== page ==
We don’t need such phony christs, the product of sick minds, with sick intentions. What we need is to strengthen our faith, not to weaken it, by casting doubts on the divine nature of the Lord and on His Resurrection from the dead. Let us take courage, my dear Christians, for Christ has indeed risen from the dead, and remains eternally risen. Let us give Him our faith, although we have not seen Him, but let us give Him a strong, living faith, not a feeble and anemic one.
We live His life
Thus we come to the second question, we were going to ask ourselves: Do we live Christ’s life? The end of our faith is not salvation, but the works of love, that is living a life of purity and holiness, given entirely to the Lord. Despite anything said to the contrary, saying that we believe in Jesus as the Messiah, the Christ, the Anointed One, does not save us! Is faith then inadequate? No! But it must be “πίστις δι᾽ ἀγάπης ἐνεργουμένη, faith working through love” (Gal. 5:6). We need an enacted faith, a working faith. Our faith must energize us! The life of the spirit begins with faith, but it is proven through the works of love. We must realize that we are supposed to live a new life, where sin has no place. “Come to a right mind, and sin no more” (1 Cor. 15:34), exclaims St. Paul.
If we say we believe in the Lord and in His resurrection from the dead, we must display that faith with our steadfastness and perseverance in the faith and with our holy life, which is the fruit of our faith. This is what St. Paul says, closing the chapter on the faith in the Resurrected Lord:
“Therefore, my beloved, be steadfast, immovable, always excelling in the work of the Lord, knowing that your labor is not in vain in the Lord” (1 Cor. 15:58).
How many times do our actions fall short of the faith our lips pronounce?
- If we believe that the Lord is risen why do we worry?
- Why do we get upset?
- Why do we hold grudges?
- Why do we criticize others?
- Why do we get discouraged?
You see, if we truly believed, then we should be living the resurrected life now. We should occupy our time praising and glorifying God, living already the eighth day granted to us. We should live the Resurrection every day, as Saint Herman of Alaska did, as Saint Seraphim of Sarov did, as Saint Iakovos of Evia did, as all the saints did.
We want to believe. We want to have life in His name. But we don’t know how to go about doing it. We have before us the path, the way to attain the life of the Resurrected Lord. It is shown to us with sign posts, given to us by our mother, the holy Church, directing us with certainty to our goal. What are they? The Cross and the Tomb. Look at the Cross with the garland of victory. Look at the empty Tomb. This is the path: death to sin, burial to the old sinful self, and resurrection to a new life in Jesus Christ. This is said quite eloquently by the Apostle Paul, in his lofty letter to the Romans:
How can we who died to sin go on living in it? Do you not know that all of us who have been baptized into Christ Jesus were baptized into his death? Therefore we have been buried with him by baptism into death, so that, just as Christ was raised from the dead by the glory of the Father, so we too might walk in newness of life. For if we have been united with Him in a death like His, we will certainly be united with Him in a resurrection like His. We know that our old self was crucified with Him so that the body of sin might be destroyed, and we might no longer be enslaved to sin. For whoever has died is freed from sin. But if we have died with Christ, we believe that we will also live with Him. We know that Christ, being raised from the dead, will never die again; death no longer has dominion over Him. The death He died, He died to sin, once for all; but the life He lives, He lives to God. So you also must consider yourselves dead to sin and alive to God in Christ Jesus. Therefore, do not let sin exercise dominion in your mortal bodies, to make you obey their passions. No longer present your members to sin as instruments of wickedness, but present yourselves to God as those who have been brought from death to life (Rom. 6:2-13).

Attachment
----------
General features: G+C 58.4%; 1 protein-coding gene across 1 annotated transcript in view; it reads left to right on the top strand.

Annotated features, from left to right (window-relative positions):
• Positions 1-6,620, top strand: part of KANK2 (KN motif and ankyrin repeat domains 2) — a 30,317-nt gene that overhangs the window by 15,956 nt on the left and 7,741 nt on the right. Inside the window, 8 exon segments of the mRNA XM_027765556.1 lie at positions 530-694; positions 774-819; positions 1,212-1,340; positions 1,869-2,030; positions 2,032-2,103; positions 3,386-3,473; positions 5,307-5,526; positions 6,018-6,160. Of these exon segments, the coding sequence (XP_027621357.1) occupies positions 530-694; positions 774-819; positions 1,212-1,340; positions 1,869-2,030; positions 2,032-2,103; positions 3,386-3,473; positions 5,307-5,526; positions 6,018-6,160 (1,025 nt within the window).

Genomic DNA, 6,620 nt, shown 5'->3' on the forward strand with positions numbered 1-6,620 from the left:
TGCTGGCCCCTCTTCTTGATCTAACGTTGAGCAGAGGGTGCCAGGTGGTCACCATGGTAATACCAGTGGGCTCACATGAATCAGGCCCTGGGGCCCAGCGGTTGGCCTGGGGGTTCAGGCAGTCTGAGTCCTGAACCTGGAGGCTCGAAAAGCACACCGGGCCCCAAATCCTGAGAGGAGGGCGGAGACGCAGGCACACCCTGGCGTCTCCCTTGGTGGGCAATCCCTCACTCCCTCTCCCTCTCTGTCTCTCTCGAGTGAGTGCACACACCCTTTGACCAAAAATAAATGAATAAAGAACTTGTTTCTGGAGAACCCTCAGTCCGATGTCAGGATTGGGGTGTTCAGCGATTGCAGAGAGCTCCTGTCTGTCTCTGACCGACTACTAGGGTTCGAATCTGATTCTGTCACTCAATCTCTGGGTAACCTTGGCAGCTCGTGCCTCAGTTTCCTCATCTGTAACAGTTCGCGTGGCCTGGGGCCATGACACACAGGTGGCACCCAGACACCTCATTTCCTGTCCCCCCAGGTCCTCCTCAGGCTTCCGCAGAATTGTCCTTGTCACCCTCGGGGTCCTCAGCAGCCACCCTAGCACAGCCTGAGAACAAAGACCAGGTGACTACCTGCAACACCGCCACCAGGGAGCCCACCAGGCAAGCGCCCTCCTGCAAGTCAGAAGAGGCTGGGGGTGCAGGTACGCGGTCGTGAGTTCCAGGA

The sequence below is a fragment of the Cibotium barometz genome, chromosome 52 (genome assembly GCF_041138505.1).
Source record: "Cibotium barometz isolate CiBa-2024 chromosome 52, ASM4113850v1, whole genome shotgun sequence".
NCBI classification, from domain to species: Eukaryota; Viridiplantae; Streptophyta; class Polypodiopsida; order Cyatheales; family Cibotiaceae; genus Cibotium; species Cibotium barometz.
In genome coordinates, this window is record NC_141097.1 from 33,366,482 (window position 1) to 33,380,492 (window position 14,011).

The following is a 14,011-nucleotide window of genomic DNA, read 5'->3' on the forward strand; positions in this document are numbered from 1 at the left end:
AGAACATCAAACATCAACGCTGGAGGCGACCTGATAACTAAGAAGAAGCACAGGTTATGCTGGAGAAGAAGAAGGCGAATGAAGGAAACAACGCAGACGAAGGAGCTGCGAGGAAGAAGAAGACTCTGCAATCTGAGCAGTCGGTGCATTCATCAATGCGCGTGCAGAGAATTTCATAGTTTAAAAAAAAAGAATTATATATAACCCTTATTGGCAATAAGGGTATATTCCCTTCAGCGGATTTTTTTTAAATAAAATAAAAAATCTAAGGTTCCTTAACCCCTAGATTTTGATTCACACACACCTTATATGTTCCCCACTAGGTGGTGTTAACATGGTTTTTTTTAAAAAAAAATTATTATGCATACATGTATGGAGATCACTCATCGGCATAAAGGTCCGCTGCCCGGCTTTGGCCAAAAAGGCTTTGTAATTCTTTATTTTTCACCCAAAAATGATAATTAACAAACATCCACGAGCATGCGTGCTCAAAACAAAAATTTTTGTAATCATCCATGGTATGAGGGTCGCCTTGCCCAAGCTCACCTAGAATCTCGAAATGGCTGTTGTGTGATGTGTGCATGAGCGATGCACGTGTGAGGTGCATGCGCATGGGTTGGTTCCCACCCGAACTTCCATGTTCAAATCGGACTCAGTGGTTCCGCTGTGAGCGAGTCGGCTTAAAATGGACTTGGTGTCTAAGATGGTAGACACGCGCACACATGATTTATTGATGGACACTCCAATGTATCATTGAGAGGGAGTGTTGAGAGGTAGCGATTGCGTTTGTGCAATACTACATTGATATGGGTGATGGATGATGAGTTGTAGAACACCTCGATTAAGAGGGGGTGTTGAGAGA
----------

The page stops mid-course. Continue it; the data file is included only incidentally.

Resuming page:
May we all, my dear brothers and sisters in Christ, make our own the words of the Apostle,
“I have been crucified with Christ; and it is no longer I who live, but it is Christ who lives in me. And the life I now live in the flesh I live by faith in the Son of God, who loved me and gave himself for me” (Gal. 2:19-20).
Thus free from sin, and the corruption and death it brings, we may experience the power of the resurrection, and give glory to the One Crucified, out of love for us, and resurrected from the dead, Christ our God. And may each one of us be truly addressed by the Lord with the words, “Blessed are you who have not seen and yet have come to believe.”
- παρελάβετε, from which παράδοσις, tradition, comes
- notice, not “have been saved,” but “σώζεσθε,” being saved, present continuous. Why? Because there is a condition here.
- [you see, the condition of salvation?
- παρέδωκα from παραδίδωμι, hand over, pass on to another, hand down to one’s posterity